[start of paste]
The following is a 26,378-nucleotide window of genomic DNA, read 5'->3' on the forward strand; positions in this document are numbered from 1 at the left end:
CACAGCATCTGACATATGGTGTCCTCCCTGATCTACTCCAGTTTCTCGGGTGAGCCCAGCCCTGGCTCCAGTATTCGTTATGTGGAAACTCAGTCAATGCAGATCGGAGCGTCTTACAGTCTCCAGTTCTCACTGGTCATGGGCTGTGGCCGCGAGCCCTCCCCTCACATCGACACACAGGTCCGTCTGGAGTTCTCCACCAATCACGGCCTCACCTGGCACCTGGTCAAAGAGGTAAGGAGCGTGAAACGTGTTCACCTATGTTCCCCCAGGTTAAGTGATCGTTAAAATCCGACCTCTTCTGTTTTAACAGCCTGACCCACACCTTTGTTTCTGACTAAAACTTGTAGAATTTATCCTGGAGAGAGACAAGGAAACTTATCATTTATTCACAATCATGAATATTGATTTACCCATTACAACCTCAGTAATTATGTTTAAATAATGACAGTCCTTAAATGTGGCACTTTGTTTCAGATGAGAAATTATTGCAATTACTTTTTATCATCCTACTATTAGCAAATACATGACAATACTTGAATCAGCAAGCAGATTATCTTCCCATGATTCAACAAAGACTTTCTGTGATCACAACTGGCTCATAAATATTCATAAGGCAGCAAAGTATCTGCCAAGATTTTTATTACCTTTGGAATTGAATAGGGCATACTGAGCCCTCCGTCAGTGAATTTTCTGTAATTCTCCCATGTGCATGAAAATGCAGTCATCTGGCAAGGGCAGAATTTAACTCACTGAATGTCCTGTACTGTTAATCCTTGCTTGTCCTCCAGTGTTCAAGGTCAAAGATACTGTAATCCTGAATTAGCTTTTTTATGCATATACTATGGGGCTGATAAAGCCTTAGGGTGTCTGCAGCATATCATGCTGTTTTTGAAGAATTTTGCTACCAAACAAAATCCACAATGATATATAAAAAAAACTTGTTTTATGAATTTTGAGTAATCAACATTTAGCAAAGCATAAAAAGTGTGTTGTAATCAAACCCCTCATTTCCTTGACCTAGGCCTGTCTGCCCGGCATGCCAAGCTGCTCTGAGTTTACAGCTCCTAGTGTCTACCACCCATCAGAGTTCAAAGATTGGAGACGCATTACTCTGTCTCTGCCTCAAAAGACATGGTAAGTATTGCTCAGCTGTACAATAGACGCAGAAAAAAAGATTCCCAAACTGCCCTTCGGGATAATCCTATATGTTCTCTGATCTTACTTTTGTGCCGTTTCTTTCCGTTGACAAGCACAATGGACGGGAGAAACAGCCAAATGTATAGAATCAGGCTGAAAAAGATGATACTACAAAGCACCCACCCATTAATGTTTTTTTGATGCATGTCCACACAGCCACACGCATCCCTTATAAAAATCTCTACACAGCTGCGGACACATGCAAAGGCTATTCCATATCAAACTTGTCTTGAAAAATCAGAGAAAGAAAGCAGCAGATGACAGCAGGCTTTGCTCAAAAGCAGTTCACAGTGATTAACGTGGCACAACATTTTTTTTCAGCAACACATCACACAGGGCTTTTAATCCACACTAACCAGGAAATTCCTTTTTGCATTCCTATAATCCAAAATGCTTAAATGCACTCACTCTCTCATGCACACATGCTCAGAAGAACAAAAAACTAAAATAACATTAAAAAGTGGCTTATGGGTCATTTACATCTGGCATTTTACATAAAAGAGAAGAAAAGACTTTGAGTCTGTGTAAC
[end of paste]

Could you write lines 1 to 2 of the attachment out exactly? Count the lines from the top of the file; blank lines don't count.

The following is a 26,378-nucleotide window of genomic DNA, read 5'->3' on the forward strand; positions in this document are numbered from 1 at the left end:
CACAGCATCTGACATATGGTGTCCTCCCTGATCTACTCCAGTTTCTCGGGTGAGCCCAGCCCTGGCTCCAGTATTCGTTATGTGGAAACTCAGTCAATGCAGATCGGAGCGTCTTACAGTCTCCAGTTCTCACTGGTCATGGGCTGTGGCCGCGAGCCCTCCCCTCACATCGACACACAGGTCCGTCTGGAGTTCTCCACCAATCACGGCCTCACCTGGCACCTGGTCAAAGAGGTAAGGAGCGTGAAACGTGTTCACCTATGTTCCCCCAGGTTAAGTGATCGTTAAAATCCGACCTCTTCTGTTTTAACAGCCTGACCCACACCTTTGTTTCTGACTAAAACTTGTAGAATTTATCCTGGAGAGAGACAAGGAAACTTATCATTTATTCACAATCATGAATATTGATTTACCCATTACAACCTCAGTAATTATGTTTAAATAATGACAGTCCTTAAATGTGGCACTTTGTTTCAGATGAGAAATTATTGCAATTACTTTTTATCATCCTACTATTAGCAAATACATGACAATACTTGAATCAGCAAGCAGATTATCTTCCCATGATTCAACAAAGACTTTCTGTGATCACAACTGGCTCATAAATATTCATAAGGCAGCAAAGTATCTGCCAAGATTTTTATTACCTTTGGAATTGAATAGGGCATACTGAGCCCTCCGTCAGTGAATTTTCTGTAATTCTCCCATGTGCATGAAAATGCAGTCATCTGGCAAGGGCAGAATTTAACTCACTGAATGTCCTGTACTGTTAATCCTTGCTTGTCCTCCAGTGTTCAAGGTCAAAGATACTGTAATCCTGAATTAGCTTTTTTATGCATATACTATGGGGCTGATAAAGCCTTAGGGTGTCTGCAGCATATCATGCTGTTTTTGAAGAATTTTGCTACCAAACAAAATCCACAATGATATATAAAAAAAACTTGTTTTATGAATTTTGAGTAATCAACATTTAGCAAAGCATAAAAAGTGTGTTGTAATCAAACCCCTCATTTCCTTGACCTAGGCCTGTCTGCCCGGCATGCCAAGCTGCTCTGAGTTTACAGCTCCTAGTGTCTACCACCCATCAGAGTTCAAAGATTGGAGACGCATTACTCTGTCTCTGCCTCAAAAGACATGGTAAGTATTGCTCAGCTGTACAATAGACGCAGAAAAAAAGATTCCCAAACTGCCCTTCGGGATAATCCTATATGTTCTCTGATCTTACTTTTGTGCCGTTTCTTTCCGTTGACAAGCACAATGGACGGGAGAAACAGCCAAATGTATAGAATCAGGCTGAAAAAGATGATACTACAAAGCACCCACCCATTAATGTTTTTTTGATGCATGTCCACACAGCCACACGCATCCCTTATAAAAATCTCTACACAGCTGCGGACACATGCAAAGGCTATTCCATATCAAACTTGTCTTGAAAAATCAGAGAAAGAAAGCAGCAGATGACAGCAGGCTTTGCTCAAAAGCAGTTCACAGTGATTAACGTGGCACAACATTTTTTTTCAGCAACACATCACACAGGGCTTTTAATCCACACTAACCAGGAAATTCCTTTTTGCATTCCTATAATCCAAAATGCTTAAATGCACTCACTCTCTCATGCACACATGCTCAGAAGAACAAAAAACTAAAATAACATTAAAAAGTGGCTTATGGGTCATTTACATCTGGCATTTTACATAAAAGAGAAGAAAAGACTTTGAGTCTGTGTAAC